Atmos. Chem. Phys. Discuss., 3, 5185-5204, 2003
www.atmos-chem-phys-discuss.net/3/5185/2003/
doi:10.5194/acpd-3-5185-2003
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This discussion paper has been under review for the journal Atmospheric Chemistry and Physics (ACP). Please refer to the corresponding final paper in ACP.
Optimizing CO2 observing networks in the presence of model error: results from TransCom 3
P. J. Rayner
CSIRO Atmospheric Research, Melbourne, Australia

Abstract. We use a genetic algorithm to construct optimal observing networks of atmospheric CO2 concentration for inverse determination of net sources. Optimal networks are those that produce a minimum in average posterior uncertainty plus a term representing the divergence among source estimates for different transport models. The addition of this last term modifies the choice of observing sites, leading to larger networks than would be chosen under the traditional estimated variance metric. Model-model differences behave like sub-grid heterogeneity and optimal networks try to average over some of this. The optimization does not, however, necessarily reject apparently difficult sites to model. Although the results are so conditioned on the experimental set-up that the specific networks chosen are unlikely to be the best choices in the real world, the counter-intuitive behaviour of the optimization suggests the model error contribution should be taken into account when designing observing networks. Finally we compare the flux and total uncertainty estimates from the optimal network with those from the TransCom 3 control case. The comparison suggests that the TransCom 3 control case is robust.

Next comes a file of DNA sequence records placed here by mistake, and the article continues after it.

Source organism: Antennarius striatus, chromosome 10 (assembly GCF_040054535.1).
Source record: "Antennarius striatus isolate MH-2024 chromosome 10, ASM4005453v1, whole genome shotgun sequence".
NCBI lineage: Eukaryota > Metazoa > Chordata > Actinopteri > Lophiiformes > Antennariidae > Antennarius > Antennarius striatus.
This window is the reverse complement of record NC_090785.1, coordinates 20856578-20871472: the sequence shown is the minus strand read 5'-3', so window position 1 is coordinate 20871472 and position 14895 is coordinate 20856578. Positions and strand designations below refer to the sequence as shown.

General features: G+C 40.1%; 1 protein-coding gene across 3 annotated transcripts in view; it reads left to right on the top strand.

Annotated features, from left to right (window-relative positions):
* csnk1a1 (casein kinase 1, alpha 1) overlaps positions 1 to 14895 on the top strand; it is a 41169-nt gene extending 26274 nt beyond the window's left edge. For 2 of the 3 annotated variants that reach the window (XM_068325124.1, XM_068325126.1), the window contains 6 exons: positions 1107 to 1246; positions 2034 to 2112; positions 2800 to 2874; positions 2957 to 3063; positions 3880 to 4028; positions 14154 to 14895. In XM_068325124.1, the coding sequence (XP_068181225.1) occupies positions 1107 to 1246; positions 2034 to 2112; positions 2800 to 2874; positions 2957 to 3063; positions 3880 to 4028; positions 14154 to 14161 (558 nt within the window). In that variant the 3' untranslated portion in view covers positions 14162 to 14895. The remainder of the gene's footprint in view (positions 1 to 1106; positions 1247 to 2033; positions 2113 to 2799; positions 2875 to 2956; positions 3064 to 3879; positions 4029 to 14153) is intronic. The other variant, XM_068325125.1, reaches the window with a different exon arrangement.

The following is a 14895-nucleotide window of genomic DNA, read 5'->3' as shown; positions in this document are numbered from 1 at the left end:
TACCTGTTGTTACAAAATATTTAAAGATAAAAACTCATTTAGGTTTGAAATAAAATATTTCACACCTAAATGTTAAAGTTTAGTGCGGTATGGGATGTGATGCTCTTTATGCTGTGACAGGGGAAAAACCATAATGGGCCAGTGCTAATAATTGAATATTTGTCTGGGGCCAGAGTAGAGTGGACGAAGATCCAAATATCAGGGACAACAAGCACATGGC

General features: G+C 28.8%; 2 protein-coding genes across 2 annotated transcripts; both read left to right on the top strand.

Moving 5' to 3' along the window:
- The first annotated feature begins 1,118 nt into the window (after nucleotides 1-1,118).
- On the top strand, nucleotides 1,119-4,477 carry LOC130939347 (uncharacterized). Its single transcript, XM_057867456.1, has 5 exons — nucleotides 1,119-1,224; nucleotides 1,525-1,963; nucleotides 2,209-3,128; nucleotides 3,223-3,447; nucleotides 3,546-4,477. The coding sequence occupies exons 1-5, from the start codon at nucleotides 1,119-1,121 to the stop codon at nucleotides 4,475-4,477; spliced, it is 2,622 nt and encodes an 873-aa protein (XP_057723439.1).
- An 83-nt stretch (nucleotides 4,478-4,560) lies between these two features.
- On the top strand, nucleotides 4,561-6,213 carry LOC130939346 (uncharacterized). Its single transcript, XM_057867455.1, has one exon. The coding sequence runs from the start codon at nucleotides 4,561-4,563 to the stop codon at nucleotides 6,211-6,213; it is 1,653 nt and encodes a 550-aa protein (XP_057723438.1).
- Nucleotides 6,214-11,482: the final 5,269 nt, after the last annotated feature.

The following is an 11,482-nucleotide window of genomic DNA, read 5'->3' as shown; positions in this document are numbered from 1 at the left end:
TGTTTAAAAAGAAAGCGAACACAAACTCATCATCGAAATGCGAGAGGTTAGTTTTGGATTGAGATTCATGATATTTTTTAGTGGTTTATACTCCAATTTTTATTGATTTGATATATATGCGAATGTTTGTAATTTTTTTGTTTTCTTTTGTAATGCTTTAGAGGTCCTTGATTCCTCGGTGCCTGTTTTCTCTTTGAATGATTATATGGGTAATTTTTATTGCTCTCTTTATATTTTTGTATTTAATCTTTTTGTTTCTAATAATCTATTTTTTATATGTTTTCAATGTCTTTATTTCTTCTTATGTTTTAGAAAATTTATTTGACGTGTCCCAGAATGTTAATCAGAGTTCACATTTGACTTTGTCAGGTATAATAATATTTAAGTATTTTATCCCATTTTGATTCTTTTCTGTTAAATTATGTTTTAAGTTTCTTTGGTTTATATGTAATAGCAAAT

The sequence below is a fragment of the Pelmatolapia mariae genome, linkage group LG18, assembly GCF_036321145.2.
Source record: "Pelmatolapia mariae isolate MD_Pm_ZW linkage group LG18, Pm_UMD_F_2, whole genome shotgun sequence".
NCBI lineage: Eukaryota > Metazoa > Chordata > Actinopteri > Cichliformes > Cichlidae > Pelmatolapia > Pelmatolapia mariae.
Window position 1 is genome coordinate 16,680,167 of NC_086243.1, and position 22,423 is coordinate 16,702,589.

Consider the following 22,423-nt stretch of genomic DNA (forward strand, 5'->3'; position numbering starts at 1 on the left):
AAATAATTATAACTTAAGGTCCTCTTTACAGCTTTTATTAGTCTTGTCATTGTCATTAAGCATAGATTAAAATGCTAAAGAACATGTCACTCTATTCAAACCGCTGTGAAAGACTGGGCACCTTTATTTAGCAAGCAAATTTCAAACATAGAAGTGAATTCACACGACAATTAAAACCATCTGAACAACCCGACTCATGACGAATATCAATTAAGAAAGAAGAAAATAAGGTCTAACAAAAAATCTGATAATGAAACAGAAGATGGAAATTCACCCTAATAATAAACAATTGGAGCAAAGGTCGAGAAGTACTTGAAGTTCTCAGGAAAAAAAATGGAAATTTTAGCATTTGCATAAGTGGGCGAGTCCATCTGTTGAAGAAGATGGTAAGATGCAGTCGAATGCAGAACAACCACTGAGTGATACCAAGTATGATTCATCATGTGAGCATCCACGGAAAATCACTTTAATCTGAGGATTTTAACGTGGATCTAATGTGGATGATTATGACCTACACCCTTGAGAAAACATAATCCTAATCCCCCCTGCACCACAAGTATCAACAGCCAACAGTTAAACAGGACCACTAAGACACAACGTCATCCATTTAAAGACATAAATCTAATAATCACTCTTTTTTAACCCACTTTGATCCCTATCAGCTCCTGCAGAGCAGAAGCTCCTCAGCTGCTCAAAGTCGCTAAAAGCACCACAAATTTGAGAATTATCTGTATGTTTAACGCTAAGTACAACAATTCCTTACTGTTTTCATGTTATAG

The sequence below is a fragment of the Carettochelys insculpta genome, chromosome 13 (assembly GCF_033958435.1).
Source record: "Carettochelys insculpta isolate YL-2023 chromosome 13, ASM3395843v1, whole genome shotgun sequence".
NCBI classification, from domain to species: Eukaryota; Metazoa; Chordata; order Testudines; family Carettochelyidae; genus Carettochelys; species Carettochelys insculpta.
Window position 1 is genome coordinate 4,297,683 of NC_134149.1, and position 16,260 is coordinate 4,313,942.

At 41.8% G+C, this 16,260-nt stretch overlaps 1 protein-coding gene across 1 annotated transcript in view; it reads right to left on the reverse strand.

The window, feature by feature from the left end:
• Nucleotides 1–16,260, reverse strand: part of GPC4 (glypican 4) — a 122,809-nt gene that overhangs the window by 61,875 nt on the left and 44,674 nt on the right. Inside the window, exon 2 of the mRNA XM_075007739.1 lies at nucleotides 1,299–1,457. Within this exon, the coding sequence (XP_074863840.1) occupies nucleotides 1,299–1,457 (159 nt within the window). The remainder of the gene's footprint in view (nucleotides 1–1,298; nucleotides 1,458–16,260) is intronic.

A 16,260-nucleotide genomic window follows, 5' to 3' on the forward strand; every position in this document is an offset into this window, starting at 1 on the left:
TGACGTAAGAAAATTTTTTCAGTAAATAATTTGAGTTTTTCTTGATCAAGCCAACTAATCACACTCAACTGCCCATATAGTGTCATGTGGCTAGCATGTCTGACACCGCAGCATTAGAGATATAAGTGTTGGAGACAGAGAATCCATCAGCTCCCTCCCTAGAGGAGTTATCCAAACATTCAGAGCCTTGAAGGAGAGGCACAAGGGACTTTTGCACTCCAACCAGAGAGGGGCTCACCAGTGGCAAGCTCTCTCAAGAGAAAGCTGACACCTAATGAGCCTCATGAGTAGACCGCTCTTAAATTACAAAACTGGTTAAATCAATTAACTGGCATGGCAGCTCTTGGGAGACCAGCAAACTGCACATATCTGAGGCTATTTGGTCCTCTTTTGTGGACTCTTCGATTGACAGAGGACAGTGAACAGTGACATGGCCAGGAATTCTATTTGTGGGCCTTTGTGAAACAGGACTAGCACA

Citation: Rayner, P. J.: Optimizing CO2 observing networks in the presence of model error: results from TransCom 3, Atmos. Chem. Phys. Discuss., 3, 5185-5204, doi:10.5194/acpd-3-5185-2003, 2003.
 
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